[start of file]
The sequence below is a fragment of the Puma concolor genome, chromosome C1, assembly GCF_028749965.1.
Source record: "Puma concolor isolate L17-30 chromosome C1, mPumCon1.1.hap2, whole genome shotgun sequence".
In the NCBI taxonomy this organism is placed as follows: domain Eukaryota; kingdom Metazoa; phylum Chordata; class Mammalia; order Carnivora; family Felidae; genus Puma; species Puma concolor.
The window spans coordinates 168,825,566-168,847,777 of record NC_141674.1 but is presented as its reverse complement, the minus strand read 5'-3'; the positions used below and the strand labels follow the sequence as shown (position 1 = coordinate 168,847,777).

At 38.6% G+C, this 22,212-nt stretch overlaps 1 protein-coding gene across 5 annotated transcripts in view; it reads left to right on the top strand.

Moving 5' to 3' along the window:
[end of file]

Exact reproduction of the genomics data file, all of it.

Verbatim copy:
The sequence below is a fragment of the Puma concolor genome, chromosome C1, assembly GCF_028749965.1.
Source record: "Puma concolor isolate L17-30 chromosome C1, mPumCon1.1.hap2, whole genome shotgun sequence".
In the NCBI taxonomy this organism is placed as follows: domain Eukaryota; kingdom Metazoa; phylum Chordata; class Mammalia; order Carnivora; family Felidae; genus Puma; species Puma concolor.
The window spans coordinates 168,825,566-168,847,777 of record NC_141674.1 but is presented as its reverse complement, the minus strand read 5'-3'; the positions used below and the strand labels follow the sequence as shown (position 1 = coordinate 168,847,777).

At 38.6% G+C, this 22,212-nt stretch overlaps 1 protein-coding gene across 5 annotated transcripts in view; it reads left to right on the top strand.

Moving 5' to 3' along the window: